The first scene where we see Angharad is really funny as it captures the coming of age period for young men so very well - she scares the living daylight out of timid little thing Paul, as she delivers a storming performance of a young woman in full and confident control of herself, feeling her way round how to acheive total world domination, or at least her dominance over men. In fact, the lightness of touch and playfulness with which sexuality is dealt with in the script is such a breath of fresh air - and the layered way in which adults deal with it expresses a generosity of spirit and flexibility largely missing in today's ironically highly sexualised socialised society but rather strictly ritualised in what's appropriate and what isn't.


Although George starts out as the confident, attractive and worldly young man for Paul to focus on rather than the vicarious Angharad, his flawed character is increasingly fleshed out for all to see, but is a weakness that Paul just won't see as a problem. Indeed, the focus of the script on the problems of George and his relationship, or lack of, with his Dad and his problems is so much more a contemporary theme rather than one from the 80's, but the scenes are thankfully interspersed with the funniest flirtatious acting and looks going. And the quips and teases by Angharad the other two campers, Larry (Mark Hill) and April (Nicola Jeanne), keeps the script moving in a more natural direction.


Paul and George, one year onOne year on from their initial liaison, Paul returns to the campsite to meetup and then runaway to realise their dream. The fairytale world of how it's all supposed to work out begins to unravel is proper pantomime style with bizarre twists and turns that you just couldn't make up, or is that just me that can't make thing like that up? Surreal it definitely is, but thankfully holds together with smarty pants story switches and one liners to die for, intimate scenes that are just about believable in amongst the chaos. And at least the odder moments are carried on by the fabulous soundtrack.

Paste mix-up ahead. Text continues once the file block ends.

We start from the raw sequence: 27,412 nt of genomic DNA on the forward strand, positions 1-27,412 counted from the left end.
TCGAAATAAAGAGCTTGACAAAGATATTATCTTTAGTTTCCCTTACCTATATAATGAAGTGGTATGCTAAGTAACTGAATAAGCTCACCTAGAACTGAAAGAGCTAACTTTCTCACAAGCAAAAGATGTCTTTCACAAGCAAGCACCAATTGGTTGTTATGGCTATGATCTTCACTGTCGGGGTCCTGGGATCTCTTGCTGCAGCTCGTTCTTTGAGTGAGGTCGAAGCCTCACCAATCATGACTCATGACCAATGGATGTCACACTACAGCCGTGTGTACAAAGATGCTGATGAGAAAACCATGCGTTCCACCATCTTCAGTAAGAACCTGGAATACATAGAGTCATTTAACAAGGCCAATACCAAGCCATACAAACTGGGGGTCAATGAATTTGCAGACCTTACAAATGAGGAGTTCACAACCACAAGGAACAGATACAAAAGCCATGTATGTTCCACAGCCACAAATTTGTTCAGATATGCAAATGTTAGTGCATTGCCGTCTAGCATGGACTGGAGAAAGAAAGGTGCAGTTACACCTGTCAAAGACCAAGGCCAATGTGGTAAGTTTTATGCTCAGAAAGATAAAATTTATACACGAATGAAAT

I'm not convinced by the main storyline, but the sub-plots, sidelines and intimacies involved in the sub-plots are are cracking and more than compelling. There's such a meshing and playfulness of genres that it is a great example of the potential the actors involved have to offer, some transitioning from stage to film with ease. And the script shows marvelous components, though the reliance on sub-plots to hold things together is really the overall frustration with this film - almost very good but just too disparate for my liking. Emily Spowage as Angharad was outstanding, and although Janet Bamford as Denise was setup as an overbearing character, I found her to be compelling and grounded. Presumably not intended I suppose, but the two lead female roles were head and shoulder in strength of character and purpose above the men in this film, and credit to them for making the parts so dominant. And the scene at the end with Trish (Zoe Iqbal) and the barmaid (Annie Wallace) was a treasure to savor.


So all in all, some magical moments of a delightfully relaxed approach to sexuality and the adult world, tremendous sub-plots that keep the film moving and together, and a soundtrack that helps blend the performances with the script - hats off to a tremendous coming of age for Lloyd as a filmmaker.


Dream On has been picked up for general release by TLA releasing on June 10th on dvd from Sainsbury's, Amazon and HMV. Watch a snippet from the trailer below. Dream On is also showing at the Hackney Picture House in London on June 19th.